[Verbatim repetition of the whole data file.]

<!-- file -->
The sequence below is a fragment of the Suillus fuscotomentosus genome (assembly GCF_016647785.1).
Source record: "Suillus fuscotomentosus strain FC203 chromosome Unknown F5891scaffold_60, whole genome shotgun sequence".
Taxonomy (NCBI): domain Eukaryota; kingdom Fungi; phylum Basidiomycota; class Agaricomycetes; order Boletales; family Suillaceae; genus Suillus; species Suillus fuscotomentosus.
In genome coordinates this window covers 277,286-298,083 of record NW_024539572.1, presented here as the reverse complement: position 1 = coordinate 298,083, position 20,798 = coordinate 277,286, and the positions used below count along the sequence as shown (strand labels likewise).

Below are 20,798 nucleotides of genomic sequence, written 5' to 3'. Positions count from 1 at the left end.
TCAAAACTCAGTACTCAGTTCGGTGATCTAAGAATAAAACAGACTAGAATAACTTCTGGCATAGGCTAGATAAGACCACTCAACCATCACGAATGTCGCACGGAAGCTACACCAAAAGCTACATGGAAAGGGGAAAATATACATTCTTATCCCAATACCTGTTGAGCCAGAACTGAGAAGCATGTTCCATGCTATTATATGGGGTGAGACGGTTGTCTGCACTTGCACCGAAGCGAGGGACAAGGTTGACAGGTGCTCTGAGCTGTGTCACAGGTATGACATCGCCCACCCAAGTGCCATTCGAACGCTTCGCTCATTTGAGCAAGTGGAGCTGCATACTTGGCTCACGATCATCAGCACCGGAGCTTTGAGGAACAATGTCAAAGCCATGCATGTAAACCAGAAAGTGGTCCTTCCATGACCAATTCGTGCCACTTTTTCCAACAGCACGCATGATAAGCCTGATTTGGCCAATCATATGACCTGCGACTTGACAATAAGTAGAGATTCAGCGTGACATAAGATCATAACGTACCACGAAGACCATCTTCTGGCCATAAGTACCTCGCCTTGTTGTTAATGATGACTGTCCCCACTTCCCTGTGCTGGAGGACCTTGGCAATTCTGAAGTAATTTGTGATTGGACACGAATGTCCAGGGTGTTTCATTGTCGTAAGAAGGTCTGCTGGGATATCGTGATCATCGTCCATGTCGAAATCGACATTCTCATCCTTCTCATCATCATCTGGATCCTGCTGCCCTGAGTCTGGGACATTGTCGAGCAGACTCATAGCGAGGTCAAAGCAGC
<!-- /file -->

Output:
The sequence below is a fragment of the Suillus fuscotomentosus genome (assembly GCF_016647785.1).
Source record: "Suillus fuscotomentosus strain FC203 chromosome Unknown F5891scaffold_60, whole genome shotgun sequence".
Taxonomy (NCBI): domain Eukaryota; kingdom Fungi; phylum Basidiomycota; class Agaricomycetes; order Boletales; family Suillaceae; genus Suillus; species Suillus fuscotomentosus.
In genome coordinates this window covers 277,286-298,083 of record NW_024539572.1, presented here as the reverse complement: position 1 = coordinate 298,083, position 20,798 = coordinate 277,286, and the positions used below count along the sequence as shown (strand labels likewise).

Below are 20,798 nucleotides of genomic sequence, written 5' to 3'. Positions count from 1 at the left end.
TCAAAACTCAGTACTCAGTTCGGTGATCTAAGAATAAAACAGACTAGAATAACTTCTGGCATAGGCTAGATAAGACCACTCAACCATCACGAATGTCGCACGGAAGCTACACCAAAAGCTACATGGAAAGGGGAAAATATACATTCTTATCCCAATACCTGTTGAGCCAGAACTGAGAAGCATGTTCCATGCTATTATATGGGGTGAGACGGTTGTCTGCACTTGCACCGAAGCGAGGGACAAGGTTGACAGGTGCTCTGAGCTGTGTCACAGGTATGACATCGCCCACCCAAGTGCCATTCGAACGCTTCGCTCATTTGAGCAAGTGGAGCTGCATACTTGGCTCACGATCATCAGCACCGGAGCTTTGAGGAACAATGTCAAAGCCATGCATGTAAACCAGAAAGTGGTCCTTCCATGACCAATTCGTGCCACTTTTTCCAACAGCACGCATGATAAGCCTGATTTGGCCAATCATATGACCTGCGACTTGACAATAAGTAGAGATTCAGCGTGACATAAGATCATAACGTACCACGAAGACCATCTTCTGGCCATAAGTACCTCGCCTTGTTGTTAATGATGACTGTCCCCACTTCCCTGTGCTGGAGGACCTTGGCAATTCTGAAGTAATTTGTGATTGGACACGAATGTCCAGGGTGTTTCATTGTCGTAAGAAGGTCTGCTGGGATATCGTGATCATCGTCCATGTCGAAATCGACATTCTCATCCTTCTCATCATCATCTGGATCCTGCTGCCCTGAGTCTGGGACATTGTCGAGCAGACTCATAGCGAGGTCAAAGCAGC